twist

Autumn leaves

From idea to plan: creating an effective climax

The Bone Dragon is my debut novel, but it’s far from being the first novel I wrote. First, I wrote a whole series of ‘practice’ novels. Then I wrote several novels I hoped to publish. Then I wrote the novel that no one seemed interested in but me (and my wonderful Aunty Pat, whose encouragement helped to save the day)… and now it’s getting published.

At the moment, I’m working on MANY books, but two particularly. The first (HoW) is one of the books I hoped to publish: I’m completely re-writing it now that I finally understand what is wrong with it. The other (MoB) is a new book. A very, very new book. Usually I live with book ideas for years before I do more than write the first chapter or so. But back in April, when I’d just signed with RCW and Faber, my amazing agent, Claire Wilson, got me thinking about what might be a good second book in terms of building a brand for myself as a writer. I write across a wide range of genres and that’s fine – when you’ve got a readership that is willing to travel across genres with you. But, to begin with, it’s good to show what you can do in a genre those first readers know they like.

So I sat down and rifled through the cluttered drawer of ideas that’s off somewhere in the far reaches of the leftside of my brain. And MoB clawed it way out of the mess and sat itself down on top and said ‘Me!’ I wasn’t sure about the whole thing, but, at the same time, I felt that this was the book that Claire would want to represent after The Bone Dragon and that readers would be most tempted to move on to. I waffle about it all in my Next Big Thing meme post.

So, decision made, I started to chip away at the idea: started to ask it questions about what happens in teh story. About who the people are and what they are like. About why real people would want to read the book. About how the story worked and what tugged on my heartstrings about it.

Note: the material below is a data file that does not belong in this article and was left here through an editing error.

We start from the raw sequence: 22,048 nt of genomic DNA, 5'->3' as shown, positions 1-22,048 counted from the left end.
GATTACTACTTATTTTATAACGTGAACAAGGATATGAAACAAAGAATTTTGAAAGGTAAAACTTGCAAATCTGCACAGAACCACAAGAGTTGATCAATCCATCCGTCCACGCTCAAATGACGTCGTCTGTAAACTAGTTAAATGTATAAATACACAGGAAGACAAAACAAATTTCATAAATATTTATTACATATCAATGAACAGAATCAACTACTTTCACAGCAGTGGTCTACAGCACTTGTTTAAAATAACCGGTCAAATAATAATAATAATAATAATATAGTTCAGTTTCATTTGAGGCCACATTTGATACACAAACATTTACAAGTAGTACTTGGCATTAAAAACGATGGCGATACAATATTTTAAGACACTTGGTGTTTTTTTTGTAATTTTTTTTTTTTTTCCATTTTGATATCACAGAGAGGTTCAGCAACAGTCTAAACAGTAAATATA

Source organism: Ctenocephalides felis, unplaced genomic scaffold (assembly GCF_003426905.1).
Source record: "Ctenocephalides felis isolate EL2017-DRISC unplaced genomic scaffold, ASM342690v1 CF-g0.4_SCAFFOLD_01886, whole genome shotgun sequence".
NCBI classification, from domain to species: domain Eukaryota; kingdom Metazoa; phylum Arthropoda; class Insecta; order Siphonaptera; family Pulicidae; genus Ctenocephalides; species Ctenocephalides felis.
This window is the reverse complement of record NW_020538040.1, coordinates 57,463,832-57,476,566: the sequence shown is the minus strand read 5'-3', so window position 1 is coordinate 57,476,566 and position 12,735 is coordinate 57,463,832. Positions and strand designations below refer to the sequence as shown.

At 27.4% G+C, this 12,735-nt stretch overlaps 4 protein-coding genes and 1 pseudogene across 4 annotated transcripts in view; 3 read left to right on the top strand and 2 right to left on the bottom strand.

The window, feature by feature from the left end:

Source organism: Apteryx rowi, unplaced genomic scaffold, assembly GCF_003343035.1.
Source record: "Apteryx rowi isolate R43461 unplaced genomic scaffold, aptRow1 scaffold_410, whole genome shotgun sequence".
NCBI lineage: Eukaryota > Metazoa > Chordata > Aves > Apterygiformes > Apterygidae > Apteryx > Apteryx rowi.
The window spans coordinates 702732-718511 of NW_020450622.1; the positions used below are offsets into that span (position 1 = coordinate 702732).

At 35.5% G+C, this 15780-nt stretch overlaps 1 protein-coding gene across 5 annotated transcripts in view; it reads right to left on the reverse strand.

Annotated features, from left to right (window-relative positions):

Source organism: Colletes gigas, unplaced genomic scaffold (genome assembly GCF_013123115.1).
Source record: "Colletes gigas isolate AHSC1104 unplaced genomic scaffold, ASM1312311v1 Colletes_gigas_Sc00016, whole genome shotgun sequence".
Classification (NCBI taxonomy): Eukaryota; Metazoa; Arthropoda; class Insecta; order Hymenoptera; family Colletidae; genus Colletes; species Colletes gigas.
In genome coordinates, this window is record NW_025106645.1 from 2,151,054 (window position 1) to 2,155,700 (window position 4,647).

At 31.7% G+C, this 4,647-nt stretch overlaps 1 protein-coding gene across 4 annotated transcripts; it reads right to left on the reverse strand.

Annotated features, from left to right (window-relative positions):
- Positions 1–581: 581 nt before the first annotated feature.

MoB isn’t a sequel to The Bone Dragon, but there’s a natural progression between the two so I also spent a lot of time thinking about how the books should be similar while ensuring that they weren’t too similar.

Usually my books develop from one or more mini-ideas about scenes that represent emotional highpoints. The first set of vague idea starts to turn into a book when I know what the key three emotional moments are going to be – from my perspective, though not always the readers. I found I already had the emotional drama needed for the climax and the emotional charge for the hook. But it took months and months and months to progress beyond that. The sticking point, as it so often is, was the climax. I thought I knew what it was. But I wasn’t quite right. I knew what propelled the story into the climax, but I hadn’t yet come up with a good enough Part II: The True Climax. That’s been the case for a lot of my books.

Quite often I have an idea for the climax but when I write it out (sometimes just in my head) it falls a bit flat. There’s plenty of action but not enough emotion, or vice versa. It’s just not quite satisfying. Most of all, these climaxes turn out to be a little too obvious: they’re inevitable to the point where there’s no real surprise. And I’m not talking about twists that come out of nowhere: those are generally a bad thing anyway. What I’m talking about is that little extra thing – that one final step – that takes the climax beyond the thing that is obvious and inevitable to the deeper truth. For me, a really great climax always has an element of revelation, as if the author is saying ‘Here! Here’s the real heart of the story.’ And the moment you read it you go, ‘Of course! Of course that’s it really. Why didn’t I think that little step further?’ So it’s not a twist, it’s just pushing the idea to the end of the line: past the bit where the reader has already thought up to.